Staunton, July 16 – Some Russian fears, like dying in an airplane accident or suffering as a result of a fire, are largely independent of how much coverage their sources are given by the public or social media. But most are profoundly affected by that, with coverage driving up such fears and the absence of coverage driving them down.
That is the conclusion of the latest quarterly report on National Index of Concerns compiled by Moscow sociologists (anxiety.cros.ru/). In the past three months, it says, coverage of plans to build dumps near residential areas and of the Russian Orthodox activists pushing for construction of new churches have driven those phobias dramatically upwards.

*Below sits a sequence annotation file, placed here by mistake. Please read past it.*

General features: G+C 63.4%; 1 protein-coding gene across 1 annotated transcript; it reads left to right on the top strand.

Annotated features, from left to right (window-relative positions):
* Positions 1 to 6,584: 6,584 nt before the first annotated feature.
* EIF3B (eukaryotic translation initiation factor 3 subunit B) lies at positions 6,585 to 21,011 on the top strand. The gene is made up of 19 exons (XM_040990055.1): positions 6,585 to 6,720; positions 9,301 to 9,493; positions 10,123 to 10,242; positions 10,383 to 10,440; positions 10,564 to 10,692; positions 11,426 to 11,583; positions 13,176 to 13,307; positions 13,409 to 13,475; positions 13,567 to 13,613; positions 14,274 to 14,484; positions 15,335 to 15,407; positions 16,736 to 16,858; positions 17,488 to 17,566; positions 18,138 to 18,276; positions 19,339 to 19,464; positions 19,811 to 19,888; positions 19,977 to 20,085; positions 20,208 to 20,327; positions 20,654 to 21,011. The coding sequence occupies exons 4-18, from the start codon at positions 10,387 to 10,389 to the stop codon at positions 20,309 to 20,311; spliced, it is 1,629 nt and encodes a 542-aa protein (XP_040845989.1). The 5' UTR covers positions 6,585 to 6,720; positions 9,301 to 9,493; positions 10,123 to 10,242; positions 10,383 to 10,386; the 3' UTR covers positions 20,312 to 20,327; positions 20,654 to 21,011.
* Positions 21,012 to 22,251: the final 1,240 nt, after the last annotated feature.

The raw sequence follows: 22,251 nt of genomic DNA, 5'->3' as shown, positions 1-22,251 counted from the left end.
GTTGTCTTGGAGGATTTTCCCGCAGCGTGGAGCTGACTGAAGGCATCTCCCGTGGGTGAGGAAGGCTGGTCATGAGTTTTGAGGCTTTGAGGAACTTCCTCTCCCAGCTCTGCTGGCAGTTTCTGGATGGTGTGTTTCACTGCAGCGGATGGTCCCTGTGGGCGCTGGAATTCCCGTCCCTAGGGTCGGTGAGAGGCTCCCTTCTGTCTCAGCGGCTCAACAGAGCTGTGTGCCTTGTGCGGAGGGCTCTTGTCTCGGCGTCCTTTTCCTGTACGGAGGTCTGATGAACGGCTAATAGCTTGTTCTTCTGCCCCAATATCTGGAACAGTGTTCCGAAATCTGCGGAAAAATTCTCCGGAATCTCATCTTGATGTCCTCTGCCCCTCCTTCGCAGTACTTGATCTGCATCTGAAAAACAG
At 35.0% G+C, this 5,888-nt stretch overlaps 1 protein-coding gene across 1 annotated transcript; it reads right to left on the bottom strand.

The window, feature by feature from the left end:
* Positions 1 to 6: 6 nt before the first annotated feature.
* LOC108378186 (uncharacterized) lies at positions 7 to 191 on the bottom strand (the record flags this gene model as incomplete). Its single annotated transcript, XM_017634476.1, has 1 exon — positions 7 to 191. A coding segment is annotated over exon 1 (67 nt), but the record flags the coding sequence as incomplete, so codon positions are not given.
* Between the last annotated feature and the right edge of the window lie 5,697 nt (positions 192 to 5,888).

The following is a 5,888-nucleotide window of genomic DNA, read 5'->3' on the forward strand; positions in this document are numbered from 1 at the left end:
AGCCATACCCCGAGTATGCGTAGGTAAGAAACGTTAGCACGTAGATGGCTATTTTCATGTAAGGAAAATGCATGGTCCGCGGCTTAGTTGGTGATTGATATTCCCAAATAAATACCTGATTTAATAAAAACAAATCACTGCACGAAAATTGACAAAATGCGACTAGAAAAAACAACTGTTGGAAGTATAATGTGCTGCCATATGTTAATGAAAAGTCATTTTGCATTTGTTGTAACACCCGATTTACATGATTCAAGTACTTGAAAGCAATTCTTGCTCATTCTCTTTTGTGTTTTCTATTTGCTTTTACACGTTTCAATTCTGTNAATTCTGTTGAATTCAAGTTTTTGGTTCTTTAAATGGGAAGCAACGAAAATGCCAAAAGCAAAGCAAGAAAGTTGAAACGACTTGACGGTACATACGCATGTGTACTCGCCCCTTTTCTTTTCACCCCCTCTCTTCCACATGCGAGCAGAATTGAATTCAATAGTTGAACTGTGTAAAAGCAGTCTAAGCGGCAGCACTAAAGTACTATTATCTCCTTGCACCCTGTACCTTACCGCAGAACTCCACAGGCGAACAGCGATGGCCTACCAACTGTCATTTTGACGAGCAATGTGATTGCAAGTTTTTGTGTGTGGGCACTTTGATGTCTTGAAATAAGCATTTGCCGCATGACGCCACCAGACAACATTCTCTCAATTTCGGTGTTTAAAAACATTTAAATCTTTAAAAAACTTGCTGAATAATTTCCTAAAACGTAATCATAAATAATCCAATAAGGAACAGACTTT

At the same time, a paucity of coverage of dog bites, insect bites, and ethnic crime have driven those concerns down. Most other fears Russians have, including about the possible consequences of the deterioration of the international situation, have remained about where they were.
What makes this study especially useful is that it seeks to identify which fears are underlying continuing and which are driven by the government media or social networks and provides data which can be compared over time about these factors, thereby allowing observers to see the real impact of the two kinds of media on fears in that society.